Eagles-Giants: Roob's 10 Observations

Eagles-Giants: Roob's 10 Observations


I don't know what is a bigger surprise — 33 carries for the running backs or a 61-yard game-winning field goal by a guy who just got here two weeks ago.


The Eagles became only the ninth team in NFL history to win a game despite allowing 24 fourth-quarter points, beating the Giants, 27-24, at the Linc (see breakdown).

So here you go: 10 observations from another wild Eagles win over the Giants!

1. This is what happens when you run the football.  

2. OK, and onto Jake Elliott. Goodness, gracious. This kid, playing in his second NFL game, made the sixth-longest field goal in NFL history to cap another wild Eagles-Giants game. He broke the Eagles' record of 59 yards — set in 1979 by Tony Franklin at Dallas — and his 61-yarder as time expired is the third-longest game-winner ever and the longest since — get ready — Matt Bryant's 62-yarder against the Eagles in Tampa in 2006. Elliott, who nailed a big 46-yarder earlier in the fourth quarter, may become the greatest kicker ever or he may go down simply as a footnote in team history. But for one afternoon, he was Bobby Thomson, Michael Jordan and Kris Jenkins all in one. Unforgettable moment.

3. On a day when the passing game never really got going, Doug Pederson finally committed to the running game, and, not surprisingly, the running game answered. The Eagles' running backs on Sunday combined for 171 yards and two touchdowns on 33 carries. Including Carson Wentz's 22 yards, the Eagles piled up 193 rushing yards, and they needed every one of them. After last week's debacle in Kansas City — 13 carries for the backs the entire game, just five in the second half — Pederson finally recognized what sticking to the running game can do for an offense and for a team. It moves the chains. It takes pressure off the quarterback. It keeps the defense on the field. It lets the offensive line tee off on the defensive line. It gets the backs into a rhythm. It's not that complicated.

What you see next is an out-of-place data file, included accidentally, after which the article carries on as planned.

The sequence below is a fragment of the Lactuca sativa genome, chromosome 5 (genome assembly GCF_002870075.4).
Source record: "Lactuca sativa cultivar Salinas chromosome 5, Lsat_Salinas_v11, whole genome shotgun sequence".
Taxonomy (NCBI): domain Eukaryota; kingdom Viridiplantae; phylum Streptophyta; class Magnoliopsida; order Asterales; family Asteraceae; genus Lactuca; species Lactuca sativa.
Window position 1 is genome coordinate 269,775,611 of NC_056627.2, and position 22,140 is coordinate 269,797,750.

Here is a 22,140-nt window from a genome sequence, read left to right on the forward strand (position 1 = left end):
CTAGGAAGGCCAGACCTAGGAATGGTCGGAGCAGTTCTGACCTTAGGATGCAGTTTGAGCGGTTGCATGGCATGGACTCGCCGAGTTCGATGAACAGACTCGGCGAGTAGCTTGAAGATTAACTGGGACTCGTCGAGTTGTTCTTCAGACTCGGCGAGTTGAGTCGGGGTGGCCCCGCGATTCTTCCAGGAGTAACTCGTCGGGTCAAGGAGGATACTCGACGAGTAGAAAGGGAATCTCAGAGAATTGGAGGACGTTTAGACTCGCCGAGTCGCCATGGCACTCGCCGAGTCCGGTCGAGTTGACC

4. That said, the Giants had scored one touchdown in their first two games and they hadn't scored more than 20 points in their last eight games — the equivalent of more than half a season. Then they scored 24 points in the fourth quarter, and I don't care how many guys you're missing, that just can't happen. Yes, the Eagles lost Fletcher Cox and Jordan Hicks and yes, they were down three defensive backs. But 24 points in a fourth quarter can't happen.  

5. Jason Kelce has been criticized a lot, but he was excellent Sunday. He was a big reason the Eagles were able to run the ball so well, getting out ahead of LeGarrette Blount and using his athleticism. It was Kelce that sprung Corey Clement on his 15-yard TD run. It was also Kelce out in front of Wendell Smallwood's 20-yard gain with three minutes left. Kelce may not be a prototypical massive 320-pound center, but when the Eagles run the ball like they did Sunday — 30 carries for the backs — Kelce is an effective center.

6. Wentz did not have a good day Sunday (see report card). Wasn't clicking. He hit on 21 of 31 passes, but for only 176 yards and without a completion of 20 yards — the first time the Eagles haven't had a 20-yard pass play in a game in 16 years. He never looked comfortable. Never got into a rhythm. That said, with seven seconds left, he fired a laser to Alshon Jeffery that gave the Eagles a chance. That's what I love about this kid. What happened in the first 59 minutes, 53 seconds of the game didn't matter. He found Jeffery for 19 yards — his longest pass of the day — to set up the ridiculous ending. It wasn't always pretty, but the kid is something special.

7. I hated going for it on 4th-and-8 from the Giants' 43-yard line with 2:29 left before halftime. Hated it. That's maybe a 15 percent play. Punt 'em deep and let your defense go to town and maybe you get the ball back with good field position before halftime. You have field position and you have momentum. Why give up both? You gave life to a Giants team that at that point had scored one offensive touchdown in 2½ games. What was Doug thinking? As it turned out, the defense bailed Pederson out with a brilliant goal-line stand. But that could have cost the Eagles the game.

8. Zach Ertz has 266 career catches and three fumbles, and that's an exceptional ratio. That said, that fumble, coming in the fourth quarter right on the heels of a Giants touchdown, simply can't happen. Ertz had a first down, but he was carrying the football out away from his body with one hand, and Landon Collins is too good a safety to not make a play there. Ertz, who also dropped a touchdown (before catching one on the next play), did have eight catches for 55 yards, but he has to be better in such a key spot.

9. Love the way all the running backs ran the football finally given a chance to shine. Blount, who didn't get a carry last week, ran 12 times for 67 yards and Smallwood finally got a chance to get into a rhythm. After getting just five carries in the first two games, he was 12 for 71. I think he's a really good back, and we finally saw that Sunday. And let's not forget the undrafted rookie, Corey Clement, whose 15-yard touchdown tied the game at 21. All it takes is a commitment to the running game, and we finally got that. We all saw the result.